To Thomas Digges
Copy: Library of Congress
Passy, May 30[–31]. 1779
I received your favours of the 14th. 18th. and 21st. Instant. You mention one of the 12th. which is not come to hand.
I never had nor have I now the least Expectation that any Good can come of the Propositions made to certain Persons.5 Whatever is reasonable and prudent for them to do, Seems to be out of their sphere: for hitherto they have constantly rejected the best Measures and chosen the worst.—
Mr. Schweighauser has undertaken to write to the Commissioners for Sick and Hurt sea men and give them the Informations they desire relating to the Prisoners here. I have mention’d Morlaix again and have found the Ministers of the Marine not unwilling to permit the Cartel’s using that Port. But as I know some others of the Council are strongly against it, I do not expect to obtain any Change. The old Pass will be allow’d good as long as the Exchange continues.
I shall be glad to see the Examinations of those American Worthies you mention.6 If they have Judgmt. and hope ever to return to their Country, they will join with Cornwallis, Grey, &c in the Opinion of Impracticability— If they Strive to support the contrary Opinion they inevitably fix their Ruin.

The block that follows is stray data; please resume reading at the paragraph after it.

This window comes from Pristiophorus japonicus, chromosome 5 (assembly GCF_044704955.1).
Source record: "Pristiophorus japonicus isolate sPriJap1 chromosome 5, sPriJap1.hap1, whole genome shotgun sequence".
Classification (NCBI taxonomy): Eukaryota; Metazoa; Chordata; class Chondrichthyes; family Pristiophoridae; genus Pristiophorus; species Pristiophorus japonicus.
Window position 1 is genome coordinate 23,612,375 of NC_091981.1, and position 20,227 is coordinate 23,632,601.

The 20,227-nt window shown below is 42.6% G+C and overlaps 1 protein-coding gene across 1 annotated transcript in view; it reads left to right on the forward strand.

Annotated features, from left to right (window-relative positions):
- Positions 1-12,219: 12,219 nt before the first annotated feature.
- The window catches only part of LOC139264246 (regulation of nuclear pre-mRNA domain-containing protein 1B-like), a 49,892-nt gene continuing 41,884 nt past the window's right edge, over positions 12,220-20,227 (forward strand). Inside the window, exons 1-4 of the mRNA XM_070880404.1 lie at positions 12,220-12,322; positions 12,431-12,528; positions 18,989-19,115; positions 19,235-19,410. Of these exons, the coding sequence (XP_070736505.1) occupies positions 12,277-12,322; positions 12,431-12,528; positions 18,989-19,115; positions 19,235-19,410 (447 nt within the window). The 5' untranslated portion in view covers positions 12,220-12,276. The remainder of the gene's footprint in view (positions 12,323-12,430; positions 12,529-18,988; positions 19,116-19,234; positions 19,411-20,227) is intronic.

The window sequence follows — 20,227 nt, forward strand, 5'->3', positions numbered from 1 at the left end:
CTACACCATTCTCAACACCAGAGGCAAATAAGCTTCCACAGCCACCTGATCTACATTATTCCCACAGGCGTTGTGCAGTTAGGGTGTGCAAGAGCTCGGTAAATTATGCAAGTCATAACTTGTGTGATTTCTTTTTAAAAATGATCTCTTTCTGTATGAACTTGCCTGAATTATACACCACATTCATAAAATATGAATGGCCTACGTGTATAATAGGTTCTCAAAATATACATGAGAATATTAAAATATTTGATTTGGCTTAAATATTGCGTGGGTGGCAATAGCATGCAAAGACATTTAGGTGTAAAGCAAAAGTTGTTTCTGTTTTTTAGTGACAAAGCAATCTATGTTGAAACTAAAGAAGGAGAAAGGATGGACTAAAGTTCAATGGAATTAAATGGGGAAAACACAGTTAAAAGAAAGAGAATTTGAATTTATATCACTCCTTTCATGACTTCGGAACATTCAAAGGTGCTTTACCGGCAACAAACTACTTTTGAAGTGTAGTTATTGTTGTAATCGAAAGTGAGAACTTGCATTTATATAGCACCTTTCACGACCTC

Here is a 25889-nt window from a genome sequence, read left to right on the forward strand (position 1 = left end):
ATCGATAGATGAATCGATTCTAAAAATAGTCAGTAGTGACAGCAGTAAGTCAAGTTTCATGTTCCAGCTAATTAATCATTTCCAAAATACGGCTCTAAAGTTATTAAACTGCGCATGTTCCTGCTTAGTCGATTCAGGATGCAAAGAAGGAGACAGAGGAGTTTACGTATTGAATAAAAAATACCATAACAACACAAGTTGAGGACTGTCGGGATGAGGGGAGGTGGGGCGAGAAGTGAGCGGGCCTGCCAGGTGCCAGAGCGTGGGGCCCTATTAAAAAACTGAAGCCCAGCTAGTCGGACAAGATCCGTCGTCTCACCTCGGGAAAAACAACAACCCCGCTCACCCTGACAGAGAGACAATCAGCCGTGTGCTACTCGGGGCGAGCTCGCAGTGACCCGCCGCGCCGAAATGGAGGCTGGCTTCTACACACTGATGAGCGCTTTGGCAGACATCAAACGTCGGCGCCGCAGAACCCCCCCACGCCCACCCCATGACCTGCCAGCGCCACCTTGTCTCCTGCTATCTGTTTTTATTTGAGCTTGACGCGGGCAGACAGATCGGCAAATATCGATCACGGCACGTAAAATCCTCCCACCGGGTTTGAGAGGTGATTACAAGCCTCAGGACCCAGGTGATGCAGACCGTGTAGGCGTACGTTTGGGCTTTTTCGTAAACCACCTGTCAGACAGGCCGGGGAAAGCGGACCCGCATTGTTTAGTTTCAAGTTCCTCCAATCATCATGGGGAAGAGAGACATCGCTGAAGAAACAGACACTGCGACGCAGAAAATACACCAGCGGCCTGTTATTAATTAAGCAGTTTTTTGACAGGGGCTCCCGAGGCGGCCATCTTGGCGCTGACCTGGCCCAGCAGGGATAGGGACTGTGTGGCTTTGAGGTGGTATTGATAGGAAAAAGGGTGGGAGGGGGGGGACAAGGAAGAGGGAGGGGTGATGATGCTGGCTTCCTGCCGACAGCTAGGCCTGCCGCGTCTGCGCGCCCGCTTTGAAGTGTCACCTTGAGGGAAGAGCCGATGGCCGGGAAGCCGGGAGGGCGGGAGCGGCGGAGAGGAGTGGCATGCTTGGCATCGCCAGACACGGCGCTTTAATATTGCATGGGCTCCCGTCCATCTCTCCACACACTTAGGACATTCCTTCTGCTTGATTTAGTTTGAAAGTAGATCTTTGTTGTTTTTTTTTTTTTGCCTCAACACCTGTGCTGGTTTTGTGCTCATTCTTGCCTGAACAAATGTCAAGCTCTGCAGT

I am, with great Esteem. Your &c
Be so good as to procure from Mr. Almon the remembrancers Debates in Parliament since the American Disputes and all Such other Pamphlets as may be of use to an Historian, who proposes to write the late revolution.7 And Send them to Holland to the House of Horneca, Grand & Co. Amsterdam. I will pay your Draft for the Amount.
May 31st. Since writing the above I have received yours of the 24th. It confirms me more in my Opinion that your friend ought to expect nothing from his Laudable Endeavours with those People. They are expert in little Parliamentary Crafts but have none of that true Wisdom which comprehends the extensive and great Interest of their Country Domestick and Foreign, present and Future.
5. A reference to his friend Hartley’s peace proposal to Lord North.
6. Galloway and the other loyalist refugees summoned to testify on behalf of the administration in the inquiry on the conduct of the American War.
7. John Almon’s The Remembrancer, or Impartial Repository of Public Events …: XXIII, 242n. The historian was William Gordon, who was working on The History of the Rise, Progress, and Establishment, of the Independence of the United States of America …, not published until 1788: XXIII, 391n.